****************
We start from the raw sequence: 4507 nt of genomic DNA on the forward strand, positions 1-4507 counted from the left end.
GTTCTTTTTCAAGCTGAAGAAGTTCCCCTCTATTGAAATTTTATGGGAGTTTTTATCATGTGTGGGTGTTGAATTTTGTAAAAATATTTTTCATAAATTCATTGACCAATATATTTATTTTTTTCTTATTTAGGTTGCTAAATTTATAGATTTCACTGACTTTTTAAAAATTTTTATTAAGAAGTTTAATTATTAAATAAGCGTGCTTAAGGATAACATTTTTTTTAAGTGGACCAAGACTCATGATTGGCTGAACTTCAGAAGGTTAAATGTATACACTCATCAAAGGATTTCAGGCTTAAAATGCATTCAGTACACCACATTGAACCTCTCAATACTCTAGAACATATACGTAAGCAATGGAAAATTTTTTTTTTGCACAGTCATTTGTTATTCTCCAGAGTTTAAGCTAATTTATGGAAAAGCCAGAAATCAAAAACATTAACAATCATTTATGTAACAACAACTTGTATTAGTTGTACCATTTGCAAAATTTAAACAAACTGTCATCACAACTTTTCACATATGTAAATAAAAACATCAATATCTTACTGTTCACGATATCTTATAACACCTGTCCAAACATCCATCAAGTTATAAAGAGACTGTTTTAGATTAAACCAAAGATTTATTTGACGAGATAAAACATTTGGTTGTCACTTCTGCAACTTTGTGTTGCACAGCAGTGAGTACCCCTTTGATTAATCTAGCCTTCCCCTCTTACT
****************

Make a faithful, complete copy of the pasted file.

We start from the raw sequence: 4507 nt of genomic DNA on the forward strand, positions 1-4507 counted from the left end.
GTTCTTTTTCAAGCTGAAGAAGTTCCCCTCTATTGAAATTTTATGGGAGTTTTTATCATGTGTGGGTGTTGAATTTTGTAAAAATATTTTTCATAAATTCATTGACCAATATATTTATTTTTTTCTTATTTAGGTTGCTAAATTTATAGATTTCACTGACTTTTTAAAAATTTTTATTAAGAAGTTTAATTATTAAATAAGCGTGCTTAAGGATAACATTTTTTTTAAGTGGACCAAGACTCATGATTGGCTGAACTTCAGAAGGTTAAATGTATACACTCATCAAAGGATTTCAGGCTTAAAATGCATTCAGTACACCACATTGAACCTCTCAATACTCTAGAACATATACGTAAGCAATGGAAAATTTTTTTTTTGCACAGTCATTTGTTATTCTCCAGAGTTTAAGCTAATTTATGGAAAAGCCAGAAATCAAAAACATTAACAATCATTTATGTAACAACAACTTGTATTAGTTGTACCATTTGCAAAATTTAAACAAACTGTCATCACAACTTTTCACATATGTAAATAAAAACATCAATATCTTACTGTTCACGATATCTTATAACACCTGTCCAAACATCCATCAAGTTATAAAGAGACTGTTTTAGATTAAACCAAAGATTTATTTGACGAGATAAAACATTTGGTTGTCACTTCTGCAACTTTGTGTTGCACAGCAGTGAGTACCCCTTTGATTAATCTAGCCTTCCCCTCTTACT